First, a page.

- Failure to aid an officer, aiding in a juvenile’s escape from a correctional facility: Classified as a second-degree misdemeanor, which can result in 60 days in jail and a fine of $500
- Using a police badge unlawfully: Classified as a first-degree misdemeanor, which can result in 1 year in jail and a fine of $1,000
- Harming a police dog intentionally: Classified as a third-degree felony, which can result in 5 years in prison and a fine of $5,000
- Providing tools for a prison escape, impersonating a police officer in commission of a felony: Classified as a second-degree felony, which can result in a 15-year prison sentence and a fine of $10,000
- Impersonating an officer while committing a felony that kills someone: Classified as a first-degree felony, which can result in a 30-year prison sentence and a fine of $10,000
Federal Obstruction of Justice
Someone can be charged with obstruction of justice at the federal level if they interfere with a government investigation or if their obstruction happens across state lines (over the internet, for example). Witness tampering, bribing juries, and destroying evidence are examples of obstructions at the federal level. Anyone who tampers with evidence with the intent to obstruct justice in a federal court case may face upwards of 20 years in prison. If someone interferes with a witness in a federal trial, they may face upwards of 5 years in prison.
Proving Obstruction of Justice
Multiple elements must be proven for someone to be convicted of obstructing justice. In many cases, the prosecution lacks sufficient evidence to prove the necessary elements, such as intent and knowledge. Prosecutors need to prove that someone accused of obstructing justice did so intentionally and with knowledge.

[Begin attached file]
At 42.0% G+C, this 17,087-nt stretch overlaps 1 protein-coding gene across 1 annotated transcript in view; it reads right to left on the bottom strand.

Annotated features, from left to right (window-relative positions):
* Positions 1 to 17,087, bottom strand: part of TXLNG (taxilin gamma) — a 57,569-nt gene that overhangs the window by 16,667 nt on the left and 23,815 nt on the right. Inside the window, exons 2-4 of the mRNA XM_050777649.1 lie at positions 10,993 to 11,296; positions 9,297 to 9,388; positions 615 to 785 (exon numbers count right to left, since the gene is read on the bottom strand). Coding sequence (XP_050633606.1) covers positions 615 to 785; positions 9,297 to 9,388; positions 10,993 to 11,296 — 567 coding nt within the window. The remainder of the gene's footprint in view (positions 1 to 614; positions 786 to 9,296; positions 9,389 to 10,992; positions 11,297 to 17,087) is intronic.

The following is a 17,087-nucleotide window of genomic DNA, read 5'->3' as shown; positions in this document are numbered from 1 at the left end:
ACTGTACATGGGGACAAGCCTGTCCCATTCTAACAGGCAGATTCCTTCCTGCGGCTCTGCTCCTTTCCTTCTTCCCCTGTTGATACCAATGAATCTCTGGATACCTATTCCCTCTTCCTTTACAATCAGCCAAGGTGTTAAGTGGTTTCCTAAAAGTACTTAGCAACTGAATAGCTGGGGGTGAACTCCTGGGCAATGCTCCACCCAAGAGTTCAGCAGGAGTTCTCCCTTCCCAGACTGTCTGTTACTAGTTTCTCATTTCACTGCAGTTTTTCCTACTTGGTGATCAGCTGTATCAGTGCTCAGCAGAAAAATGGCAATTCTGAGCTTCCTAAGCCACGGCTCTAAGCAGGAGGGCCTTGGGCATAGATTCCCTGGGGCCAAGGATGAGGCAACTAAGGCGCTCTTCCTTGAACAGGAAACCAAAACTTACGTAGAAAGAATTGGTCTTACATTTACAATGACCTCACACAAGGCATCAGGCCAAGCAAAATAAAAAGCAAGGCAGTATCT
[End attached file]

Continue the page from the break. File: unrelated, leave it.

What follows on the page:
In order to prove obstruction of justice, there must be intent. This can be difficult to prove, as the prosecution needs to find evidence to back up their claim. If someone sent a text message saying they were wiping their hard drives to delete potentially incriminating files, that could be used as evidence against them in an obstruction of justice case.
The prosecution must also prove that the defendant had knowledge that their actions would obstruct justice. For example, if someone deletes an email related to an ongoing court case, they can only be convicted of obstructing justice if they knew that email was tied to the court case.
Defending Against an Obstruction of Justice Charge
Defending against a charge of obstructing justice can be just as difficult as proving one. However, there are some legal strategies that are commonly used to defend people against such charges.
If the defendant and their legal counsel can prove that they did not intend to obstruct justice, the defendant cannot be convicted. However, proving a lack of intent can be difficult, and can only be done with sufficient evidence. For example, if someone is being accused of aiding in an escape but did so under duress, they may be able to have their charges lowered or dropped.
Some obstruction of justice crimes can only lead to a conviction if a certain amount of money is involved. For example, if someone is accused of obstructing a federal audit, they can only be convicted if the amount being audited is more than $100,000.
If a defendant can provide more evidence to support their innocence than the prosecution can to support the accusation, charges may be dropped.
Contact an Attorney Today
If you are being accused of obstructing justice and need legal advice, contact the Law Office of Armando J. Hernandez, P.A. today. With over 19 years of experience litigating criminal cases, our defense attorney will fight tirelessly on your behalf. We will use all of the resources at our disposal to work towards getting your charges reduced or dismissed. Contact us today for a free consultation at (305) 400-0074 or via our online contact form.